The Aztecs had a word for this agile hunter, who is a native to deserts and the Great Plains states. They called it “coyotl,” or barking dog. However, with the expiration of wolves in the late 19th and early 20th centuries, coyotes shifted eastward, moving up through the Great Lakes region, into Southern Canada, where it’s believed some mated with wolves, creating so-called “coywolves,” a term no longer used in scientific circles. They then crossed the St. Lawrence River and came into New England. Coyotes were documented in New York as early as the 1920s; in Maine by the 1930s; Vermont by the 1940s; and Rhode Island by the 1960s. Coyotes now live in every state except Hawaii.
Using their excellent sense of smell, hearing, and speed, Eastern coyotes hunt rabbits, squirrels, woodchucks, young deer, mice, voles, birds, snakes, and insects. Adult males weigh 40–45 pounds, and females, 35–40 pounds. Pairs mate in January or February (they do not mate for life), with the female usually giving birth to 4–7 pups in an old or newly excavated den. Juvenile coyotes stay with their parents 10 months or longer, then disperse. Coyotes live an average of 5–8 years in the wild.
Advice From the Experts
Coyote attacks on humans are extremely rare, but they do happen. For example, on January 20, 2020, the Boston Globe reported a 62-year-old woman and her dog were attacked on her porch by a coyote in Kensington, New Hampshire. Contractors, working nearby, came to the woman’s assistance and scared off the animal. Elsewhere, massaudubon.org said their state has had 10 coyote attacks on humans in the last 60 years.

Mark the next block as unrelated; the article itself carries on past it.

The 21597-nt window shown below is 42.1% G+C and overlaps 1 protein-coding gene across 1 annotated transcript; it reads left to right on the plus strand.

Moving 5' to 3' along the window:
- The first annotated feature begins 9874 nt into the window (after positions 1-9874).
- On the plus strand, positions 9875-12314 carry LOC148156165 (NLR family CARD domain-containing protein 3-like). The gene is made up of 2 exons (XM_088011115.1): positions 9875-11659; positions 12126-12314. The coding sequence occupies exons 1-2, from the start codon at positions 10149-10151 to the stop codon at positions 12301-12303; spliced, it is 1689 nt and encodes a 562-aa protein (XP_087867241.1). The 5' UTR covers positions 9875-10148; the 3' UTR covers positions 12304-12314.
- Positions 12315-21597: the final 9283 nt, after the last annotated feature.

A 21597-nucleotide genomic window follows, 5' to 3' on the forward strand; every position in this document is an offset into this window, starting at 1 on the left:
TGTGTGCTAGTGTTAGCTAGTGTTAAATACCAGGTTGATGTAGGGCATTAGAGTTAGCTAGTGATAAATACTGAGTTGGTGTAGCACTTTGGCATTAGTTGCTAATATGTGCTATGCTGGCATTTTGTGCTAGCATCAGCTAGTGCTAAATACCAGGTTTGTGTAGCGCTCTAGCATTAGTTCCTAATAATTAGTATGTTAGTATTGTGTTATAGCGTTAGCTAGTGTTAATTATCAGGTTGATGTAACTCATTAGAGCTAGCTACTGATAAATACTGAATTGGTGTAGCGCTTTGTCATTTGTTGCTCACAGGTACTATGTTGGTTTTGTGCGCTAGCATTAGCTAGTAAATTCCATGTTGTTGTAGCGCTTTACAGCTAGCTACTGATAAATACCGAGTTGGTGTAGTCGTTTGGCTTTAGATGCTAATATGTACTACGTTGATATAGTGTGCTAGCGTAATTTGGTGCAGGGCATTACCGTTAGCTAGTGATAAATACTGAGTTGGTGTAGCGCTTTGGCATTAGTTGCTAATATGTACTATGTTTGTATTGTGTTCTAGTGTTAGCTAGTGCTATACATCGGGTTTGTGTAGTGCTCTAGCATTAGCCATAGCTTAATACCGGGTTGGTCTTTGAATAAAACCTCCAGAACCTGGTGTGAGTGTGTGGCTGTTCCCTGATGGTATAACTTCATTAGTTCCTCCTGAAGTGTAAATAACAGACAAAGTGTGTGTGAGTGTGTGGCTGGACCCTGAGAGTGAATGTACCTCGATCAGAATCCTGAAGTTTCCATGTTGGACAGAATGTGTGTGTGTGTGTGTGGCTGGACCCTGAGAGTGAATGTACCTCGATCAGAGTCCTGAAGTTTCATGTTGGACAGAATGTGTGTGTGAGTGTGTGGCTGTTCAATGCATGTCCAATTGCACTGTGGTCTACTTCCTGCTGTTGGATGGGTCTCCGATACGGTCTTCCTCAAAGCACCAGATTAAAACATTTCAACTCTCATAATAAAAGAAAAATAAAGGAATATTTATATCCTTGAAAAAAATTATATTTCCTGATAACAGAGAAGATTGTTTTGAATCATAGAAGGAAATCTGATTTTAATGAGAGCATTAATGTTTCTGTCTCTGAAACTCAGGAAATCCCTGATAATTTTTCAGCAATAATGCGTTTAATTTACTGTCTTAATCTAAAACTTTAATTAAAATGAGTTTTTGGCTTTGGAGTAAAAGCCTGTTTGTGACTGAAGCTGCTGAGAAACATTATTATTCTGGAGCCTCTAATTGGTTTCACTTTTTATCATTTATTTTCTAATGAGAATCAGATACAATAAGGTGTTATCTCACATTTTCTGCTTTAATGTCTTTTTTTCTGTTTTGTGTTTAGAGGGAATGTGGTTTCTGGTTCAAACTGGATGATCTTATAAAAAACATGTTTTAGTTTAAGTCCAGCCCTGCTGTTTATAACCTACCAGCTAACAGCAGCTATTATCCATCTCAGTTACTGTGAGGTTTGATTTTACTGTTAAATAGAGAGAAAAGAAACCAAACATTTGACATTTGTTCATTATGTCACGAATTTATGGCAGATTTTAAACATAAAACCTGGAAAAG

If you notice a coyote coming too close to you, authorities recommend you clap your hands, look big, wave your arms, shout, or use a whistle, while slowly backing away. Never run, they urge. And if you encounter an aggressive coyote near your house, using an air horn or banging pots and pans together is another tactic, designed to frighten the animal. Never hand feed or intentionally feed coyotes. Keep pets on a leash, when walking them, and always keep small pets, especially cats, inside at night.
Finally, can humans and coyotes coexist? The answer should be yes. Here’s why:
“A healthy environment has everything to do with balance, and a lack of large predators would likely have a cascading effect throughout the ecosystem,” explained Samantha Lewis, a Garmany Graduate Research Fellow at the McLean Game Refuge in Granby, Connecticut. “Eastern coyotes are doing their best to fill the niche of wolves that used to live here and should be viewed as an integral part of our landscape,” Lewis said, eloquently adding, “Besides the tremendous ecological benefit of Eastern coyotes, their ability to adapt to so many different types of environments is highly impressive, and they are simply beautiful creatures.”
Bill Hobbs is a nature columnist for The Day in New London, CT. For comments, he can be reached at firstname.lastname@example.org.